We first present a detailed numerical study on the trapping effect of DW in PCF1. Figure 2 shows the temporal(a) and spectral(b) evolution of pulse along with propagation distance for PCF1. In the frequency domain, a B-DW as well as a R-DW in the normal dispersion regime can be clearly identified simultaneously and the SC is bounded by the two branches of DWs in this case, see Fig. 2(b). The distance at which B-DW occurs generally corresponds to the point at which the injected pulse attains its maximum bandwidth after strong temporal compression and then higher-order soliton breaks up into a train of constituent fundamental solitons with different width and peak intensity. After the initial fission, the ejected fundamental soliton experiences a continuous shift to longer wavelengths from the effect of Raman induced frequency shift (RIFS). The soliton that is ejected first has higher intensity and shorter duration and propagate with faster group velocities relative to the pump wavelength. A consequence of this is that the soliton that is ejected earlier in the fission process experience greater downshifts of frequency. This can be confirmed by numerical simulation results in Fig. 2(b). Particularly, there is an important feature that the very efficient conversion of energy from the soliton to the R-DW and stabilized soliton self-frequency shift was observed in Fig. 2(b). As the central frequency of red-shift soliton gradually approaches the second ZDW with a negative dispersion slope, the wavelength of DW is red shift with respect to the soliton central wavelength according to the phase-matching condition. With further propagation, the R-DW will shift toward the blue side as the soliton shift toward the red side due to the RIFS. Hence, the superposition of the soliton spectrum with the R-DW spectrum is expected to be enhanced in these regions, where energy is efficiently transferred from the most intense central part of the soliton spectrum to the R-DW in the normal dispersion regime. The high efficient conversion is related to the prerequisite for the energy transfer from the soliton to the R-DW which is given by the overlap between the long-wavelength side of the red-shift soliton spectrum and the wavelength determined by the resonance condition for the generation of DW [7,8,10]. Finally, the red-shift soliton suddenly cease to shift in the vicinity of the second ZDW due to the balance between the Raman self-frequency shift and the effects of spectral recoil from the amplification of R-DW. As is shown in Fig. 2(b), such a balance will lead to the formation of frequency-locked solitary pulses with a growing tail of red-shifted radiation. In the time domain, two clear red-shifted Raman solitons can be observed and its delays increase with the propagation distance due to a decrease of the group velocity as the solitons shift towards the infrared. As expected, the soliton ejected earlier exhibits stronger intensity and experiences larger delay. Meanwhile, the DW is associated with the development of a low amplitude temporal pedestal due to the normal fiber dispersion in the process of field evolution, which can be seen clearly in Fig. 2(a).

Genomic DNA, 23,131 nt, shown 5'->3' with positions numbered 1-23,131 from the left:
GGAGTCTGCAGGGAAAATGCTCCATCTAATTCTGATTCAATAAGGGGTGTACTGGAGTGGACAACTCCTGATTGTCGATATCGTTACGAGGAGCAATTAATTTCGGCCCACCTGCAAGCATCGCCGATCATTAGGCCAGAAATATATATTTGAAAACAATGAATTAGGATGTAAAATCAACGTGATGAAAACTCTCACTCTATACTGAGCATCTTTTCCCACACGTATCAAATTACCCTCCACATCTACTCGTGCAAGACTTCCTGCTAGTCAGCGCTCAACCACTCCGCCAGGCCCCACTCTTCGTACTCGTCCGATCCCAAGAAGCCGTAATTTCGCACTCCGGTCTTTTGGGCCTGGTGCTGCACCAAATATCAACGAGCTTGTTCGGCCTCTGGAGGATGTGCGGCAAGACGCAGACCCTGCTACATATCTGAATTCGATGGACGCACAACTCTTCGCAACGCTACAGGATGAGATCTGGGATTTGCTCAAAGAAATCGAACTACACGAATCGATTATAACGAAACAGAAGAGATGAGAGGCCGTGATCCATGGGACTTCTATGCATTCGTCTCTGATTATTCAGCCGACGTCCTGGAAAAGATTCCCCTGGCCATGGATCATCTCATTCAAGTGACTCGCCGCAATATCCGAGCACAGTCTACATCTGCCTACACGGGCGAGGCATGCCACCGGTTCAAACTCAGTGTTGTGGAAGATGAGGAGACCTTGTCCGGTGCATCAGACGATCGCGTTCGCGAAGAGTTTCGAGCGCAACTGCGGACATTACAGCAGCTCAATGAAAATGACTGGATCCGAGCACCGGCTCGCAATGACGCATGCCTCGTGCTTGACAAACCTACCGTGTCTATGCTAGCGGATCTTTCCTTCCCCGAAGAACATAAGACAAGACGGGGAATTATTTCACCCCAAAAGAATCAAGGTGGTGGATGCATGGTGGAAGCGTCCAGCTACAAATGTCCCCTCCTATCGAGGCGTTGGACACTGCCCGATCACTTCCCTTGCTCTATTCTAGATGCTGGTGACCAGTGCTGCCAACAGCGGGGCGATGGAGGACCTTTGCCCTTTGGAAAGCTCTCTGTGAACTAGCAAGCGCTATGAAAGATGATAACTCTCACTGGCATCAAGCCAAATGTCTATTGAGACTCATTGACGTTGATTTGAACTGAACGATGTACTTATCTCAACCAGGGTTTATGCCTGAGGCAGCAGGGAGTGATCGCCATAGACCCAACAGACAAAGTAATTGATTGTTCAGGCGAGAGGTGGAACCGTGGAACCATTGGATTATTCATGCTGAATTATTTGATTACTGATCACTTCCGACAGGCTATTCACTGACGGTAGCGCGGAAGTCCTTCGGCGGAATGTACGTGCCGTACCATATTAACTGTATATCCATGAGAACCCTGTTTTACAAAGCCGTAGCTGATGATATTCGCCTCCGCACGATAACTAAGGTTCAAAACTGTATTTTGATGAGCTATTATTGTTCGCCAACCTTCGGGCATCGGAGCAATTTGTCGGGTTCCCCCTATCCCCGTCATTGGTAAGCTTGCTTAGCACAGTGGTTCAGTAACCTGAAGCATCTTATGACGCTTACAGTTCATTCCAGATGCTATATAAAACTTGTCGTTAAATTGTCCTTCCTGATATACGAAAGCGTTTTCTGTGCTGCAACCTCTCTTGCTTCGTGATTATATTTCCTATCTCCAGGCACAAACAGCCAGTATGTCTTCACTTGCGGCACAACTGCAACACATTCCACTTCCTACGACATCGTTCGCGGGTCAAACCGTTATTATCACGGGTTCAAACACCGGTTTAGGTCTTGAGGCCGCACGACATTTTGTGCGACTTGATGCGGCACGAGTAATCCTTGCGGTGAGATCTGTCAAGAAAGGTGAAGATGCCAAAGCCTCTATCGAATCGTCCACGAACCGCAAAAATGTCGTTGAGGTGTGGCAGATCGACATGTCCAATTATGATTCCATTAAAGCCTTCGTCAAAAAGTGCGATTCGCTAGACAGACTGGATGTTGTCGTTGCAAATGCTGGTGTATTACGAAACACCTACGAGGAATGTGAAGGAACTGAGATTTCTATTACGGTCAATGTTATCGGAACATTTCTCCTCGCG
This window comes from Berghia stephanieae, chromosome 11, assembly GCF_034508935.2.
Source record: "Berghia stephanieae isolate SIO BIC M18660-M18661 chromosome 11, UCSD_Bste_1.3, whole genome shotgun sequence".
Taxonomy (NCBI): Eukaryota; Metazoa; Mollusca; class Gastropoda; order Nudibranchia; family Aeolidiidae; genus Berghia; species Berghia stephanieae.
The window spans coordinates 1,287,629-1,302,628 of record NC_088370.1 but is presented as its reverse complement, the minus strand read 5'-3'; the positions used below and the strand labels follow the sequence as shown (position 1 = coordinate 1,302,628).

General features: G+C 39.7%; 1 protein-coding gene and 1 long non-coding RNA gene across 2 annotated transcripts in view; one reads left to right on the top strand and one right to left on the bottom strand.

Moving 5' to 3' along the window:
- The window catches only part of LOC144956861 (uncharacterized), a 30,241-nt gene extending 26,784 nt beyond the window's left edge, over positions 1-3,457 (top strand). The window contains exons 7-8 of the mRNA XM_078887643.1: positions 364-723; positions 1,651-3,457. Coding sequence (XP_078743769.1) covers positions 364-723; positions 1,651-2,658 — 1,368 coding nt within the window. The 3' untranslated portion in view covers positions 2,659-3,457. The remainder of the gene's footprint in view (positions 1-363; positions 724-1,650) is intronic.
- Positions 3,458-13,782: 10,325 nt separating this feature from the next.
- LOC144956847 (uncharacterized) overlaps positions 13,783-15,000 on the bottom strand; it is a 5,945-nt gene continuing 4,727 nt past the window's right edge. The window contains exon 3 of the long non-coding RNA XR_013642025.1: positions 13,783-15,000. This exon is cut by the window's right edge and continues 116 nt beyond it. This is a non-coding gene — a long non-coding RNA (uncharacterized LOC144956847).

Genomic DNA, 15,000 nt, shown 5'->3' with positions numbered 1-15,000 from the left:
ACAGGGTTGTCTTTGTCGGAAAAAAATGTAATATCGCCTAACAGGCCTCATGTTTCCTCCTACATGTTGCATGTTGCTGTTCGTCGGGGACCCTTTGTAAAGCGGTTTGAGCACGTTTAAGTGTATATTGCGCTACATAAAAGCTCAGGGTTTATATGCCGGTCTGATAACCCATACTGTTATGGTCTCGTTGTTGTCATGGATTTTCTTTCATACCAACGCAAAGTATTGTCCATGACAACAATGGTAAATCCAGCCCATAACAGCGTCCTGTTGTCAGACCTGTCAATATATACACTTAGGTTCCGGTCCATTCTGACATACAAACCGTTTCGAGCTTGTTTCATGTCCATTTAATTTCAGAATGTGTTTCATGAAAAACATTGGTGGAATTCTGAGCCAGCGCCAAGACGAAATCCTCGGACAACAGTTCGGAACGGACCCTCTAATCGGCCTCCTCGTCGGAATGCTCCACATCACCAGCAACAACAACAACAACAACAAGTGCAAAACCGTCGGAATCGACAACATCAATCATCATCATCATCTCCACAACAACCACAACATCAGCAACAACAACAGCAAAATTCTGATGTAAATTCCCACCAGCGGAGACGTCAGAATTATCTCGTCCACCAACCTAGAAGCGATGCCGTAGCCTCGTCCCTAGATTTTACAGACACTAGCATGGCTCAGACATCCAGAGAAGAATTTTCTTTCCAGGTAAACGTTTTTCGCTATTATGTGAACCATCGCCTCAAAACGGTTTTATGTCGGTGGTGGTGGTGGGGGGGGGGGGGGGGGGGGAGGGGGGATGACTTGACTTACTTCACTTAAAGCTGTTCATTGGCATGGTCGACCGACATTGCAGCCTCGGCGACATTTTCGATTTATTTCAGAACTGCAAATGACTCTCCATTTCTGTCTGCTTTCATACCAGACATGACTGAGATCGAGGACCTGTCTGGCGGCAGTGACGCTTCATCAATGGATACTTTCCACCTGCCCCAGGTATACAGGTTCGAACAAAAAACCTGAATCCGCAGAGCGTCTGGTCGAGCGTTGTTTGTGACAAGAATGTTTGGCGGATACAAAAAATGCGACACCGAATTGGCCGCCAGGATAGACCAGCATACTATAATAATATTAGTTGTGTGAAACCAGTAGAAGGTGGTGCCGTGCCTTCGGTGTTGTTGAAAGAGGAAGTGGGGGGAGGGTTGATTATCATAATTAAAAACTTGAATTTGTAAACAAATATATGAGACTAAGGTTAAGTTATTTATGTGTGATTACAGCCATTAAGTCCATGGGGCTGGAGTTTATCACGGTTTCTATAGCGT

Figure 2(c) shows the corresponding numerical X-FROG trace which simultaneously describes spectral and temporal content of the signal at the end of the fiber. From the simulated spectrogram in Fig. 2(c), we can observe the temporal distribution of the spectral components in the output pulse. In addition, we can clearly see how the input pump pulse has broken up into a number of red-shifted fundamental solitons which are very narrow in the time axis, but broad in frequency. As clearly shown in the picture, two obvious Raman red-shift solitons are formed and the first ejected soliton features a larger spectral width and higher peak power compared to the second one, which agrees with the characteristics of constituent fundamental soliton ejected through soliton fission. The energy exchange between the first soliton and the R-DW is also clearly evident in Fig. 2(c). As for B-DW, it appears on the blue side of the spectrum and has smaller group velocity than the first ejected red-shift soliton, so it lags behind the red-shift soliton in the reference frame [30]. However, the R-DW emitted at wavelength longer than that of the soliton which needs less time than the red-shift soliton to reach a given distance z in the fiber, so the R-DW propagates ahead of the soliton [10]. As shown in Fig. 2(c), both B-DW and R-DW experience dispersive spreading due to the propagation in the normal dispersion regime, while the red-shift soliton can keep its shape as it shift towards longer wavelength side. Comparing Fig. 1(b) and Fig. 2(c), one can observe that the external appearance of numerical X-FROG trace is similar to the shape of the letter “Z”, which is consistent with the wavelength dependence of the relative group delay.